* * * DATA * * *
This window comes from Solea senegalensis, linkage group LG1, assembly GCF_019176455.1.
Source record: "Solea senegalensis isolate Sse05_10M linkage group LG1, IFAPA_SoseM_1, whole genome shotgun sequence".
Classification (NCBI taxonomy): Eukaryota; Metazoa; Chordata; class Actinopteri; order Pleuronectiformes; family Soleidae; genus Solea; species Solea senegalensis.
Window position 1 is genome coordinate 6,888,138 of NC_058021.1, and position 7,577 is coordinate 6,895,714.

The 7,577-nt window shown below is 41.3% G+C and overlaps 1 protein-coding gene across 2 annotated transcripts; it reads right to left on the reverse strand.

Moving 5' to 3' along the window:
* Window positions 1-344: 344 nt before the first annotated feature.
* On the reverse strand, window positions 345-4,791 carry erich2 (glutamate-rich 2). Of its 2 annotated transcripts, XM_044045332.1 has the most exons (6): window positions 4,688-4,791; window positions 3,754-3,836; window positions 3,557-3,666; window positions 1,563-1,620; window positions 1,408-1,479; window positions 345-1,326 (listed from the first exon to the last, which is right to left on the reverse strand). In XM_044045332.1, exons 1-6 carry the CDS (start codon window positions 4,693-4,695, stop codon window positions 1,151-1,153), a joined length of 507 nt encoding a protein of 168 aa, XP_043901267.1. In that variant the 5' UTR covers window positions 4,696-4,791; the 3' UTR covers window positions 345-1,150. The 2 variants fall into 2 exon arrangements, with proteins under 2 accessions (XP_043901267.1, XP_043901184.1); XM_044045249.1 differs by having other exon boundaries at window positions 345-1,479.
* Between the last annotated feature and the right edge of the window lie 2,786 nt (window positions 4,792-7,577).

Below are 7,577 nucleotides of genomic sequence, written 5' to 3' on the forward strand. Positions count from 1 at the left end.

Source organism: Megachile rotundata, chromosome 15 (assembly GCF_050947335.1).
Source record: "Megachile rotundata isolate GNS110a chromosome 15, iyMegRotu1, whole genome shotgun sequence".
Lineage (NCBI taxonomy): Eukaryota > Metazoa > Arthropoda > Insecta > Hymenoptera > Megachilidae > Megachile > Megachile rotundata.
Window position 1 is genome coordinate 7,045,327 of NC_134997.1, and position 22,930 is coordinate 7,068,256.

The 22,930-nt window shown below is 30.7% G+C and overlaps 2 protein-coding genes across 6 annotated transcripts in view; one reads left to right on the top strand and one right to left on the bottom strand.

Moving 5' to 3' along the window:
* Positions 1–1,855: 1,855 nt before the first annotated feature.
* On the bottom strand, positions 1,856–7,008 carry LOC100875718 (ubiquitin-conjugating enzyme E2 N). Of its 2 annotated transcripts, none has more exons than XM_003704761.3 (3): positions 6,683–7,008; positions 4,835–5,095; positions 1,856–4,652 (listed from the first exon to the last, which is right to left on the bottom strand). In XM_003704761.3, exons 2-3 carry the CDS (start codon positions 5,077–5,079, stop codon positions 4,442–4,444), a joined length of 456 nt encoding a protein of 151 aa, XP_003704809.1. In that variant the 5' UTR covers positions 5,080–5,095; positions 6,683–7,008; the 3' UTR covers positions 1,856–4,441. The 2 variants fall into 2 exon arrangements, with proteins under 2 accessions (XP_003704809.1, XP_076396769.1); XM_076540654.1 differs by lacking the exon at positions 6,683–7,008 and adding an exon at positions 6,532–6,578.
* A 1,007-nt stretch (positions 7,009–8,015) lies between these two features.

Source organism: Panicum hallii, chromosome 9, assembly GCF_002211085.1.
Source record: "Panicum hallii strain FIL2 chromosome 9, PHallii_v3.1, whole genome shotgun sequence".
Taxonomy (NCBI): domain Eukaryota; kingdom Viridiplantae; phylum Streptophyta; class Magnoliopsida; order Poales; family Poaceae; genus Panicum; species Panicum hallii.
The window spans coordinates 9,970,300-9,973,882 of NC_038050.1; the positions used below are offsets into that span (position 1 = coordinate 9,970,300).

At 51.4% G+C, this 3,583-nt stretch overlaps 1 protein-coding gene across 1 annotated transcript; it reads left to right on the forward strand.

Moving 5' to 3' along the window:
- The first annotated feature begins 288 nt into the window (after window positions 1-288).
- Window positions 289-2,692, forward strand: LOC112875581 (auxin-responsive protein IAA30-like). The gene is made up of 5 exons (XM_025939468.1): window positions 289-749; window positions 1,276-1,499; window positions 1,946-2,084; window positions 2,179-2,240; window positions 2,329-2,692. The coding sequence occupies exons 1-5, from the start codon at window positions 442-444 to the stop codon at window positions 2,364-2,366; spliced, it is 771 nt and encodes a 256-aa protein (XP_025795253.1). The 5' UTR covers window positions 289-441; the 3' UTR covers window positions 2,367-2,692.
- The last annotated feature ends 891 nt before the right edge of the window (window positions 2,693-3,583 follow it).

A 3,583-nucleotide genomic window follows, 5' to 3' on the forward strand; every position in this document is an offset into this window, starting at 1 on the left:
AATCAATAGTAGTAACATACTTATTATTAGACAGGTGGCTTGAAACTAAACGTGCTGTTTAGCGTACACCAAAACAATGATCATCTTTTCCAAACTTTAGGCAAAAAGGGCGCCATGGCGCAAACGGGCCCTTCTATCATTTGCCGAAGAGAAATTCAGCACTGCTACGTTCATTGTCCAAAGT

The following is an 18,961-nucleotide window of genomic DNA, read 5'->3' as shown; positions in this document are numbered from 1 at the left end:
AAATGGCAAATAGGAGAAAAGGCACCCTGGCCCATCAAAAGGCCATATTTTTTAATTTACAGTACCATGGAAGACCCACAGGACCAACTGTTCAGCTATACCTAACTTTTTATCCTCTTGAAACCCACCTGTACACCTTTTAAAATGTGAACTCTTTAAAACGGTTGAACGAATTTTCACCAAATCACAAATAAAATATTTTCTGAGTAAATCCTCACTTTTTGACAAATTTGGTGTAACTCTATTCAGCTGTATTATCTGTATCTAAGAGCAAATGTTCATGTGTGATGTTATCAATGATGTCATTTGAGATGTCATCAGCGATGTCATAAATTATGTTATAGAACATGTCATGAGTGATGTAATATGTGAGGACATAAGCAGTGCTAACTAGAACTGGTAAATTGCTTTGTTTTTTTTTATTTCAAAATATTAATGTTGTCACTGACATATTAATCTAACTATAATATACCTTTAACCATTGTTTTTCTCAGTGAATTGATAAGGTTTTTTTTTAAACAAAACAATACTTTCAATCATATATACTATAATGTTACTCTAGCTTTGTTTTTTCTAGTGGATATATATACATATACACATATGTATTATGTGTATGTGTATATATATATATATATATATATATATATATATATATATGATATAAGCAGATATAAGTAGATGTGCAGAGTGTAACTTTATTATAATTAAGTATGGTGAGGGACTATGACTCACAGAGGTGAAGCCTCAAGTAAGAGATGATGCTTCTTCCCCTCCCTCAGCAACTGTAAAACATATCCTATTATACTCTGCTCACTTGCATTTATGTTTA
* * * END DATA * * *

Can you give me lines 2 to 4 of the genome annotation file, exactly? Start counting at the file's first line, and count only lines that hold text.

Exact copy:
Source record: "Solea senegalensis isolate Sse05_10M linkage group LG1, IFAPA_SoseM_1, whole genome shotgun sequence".
Classification (NCBI taxonomy): Eukaryota; Metazoa; Chordata; class Actinopteri; order Pleuronectiformes; family Soleidae; genus Solea; species Solea senegalensis.
Window position 1 is genome coordinate 6,888,138 of NC_058021.1, and position 7,577 is coordinate 6,895,714.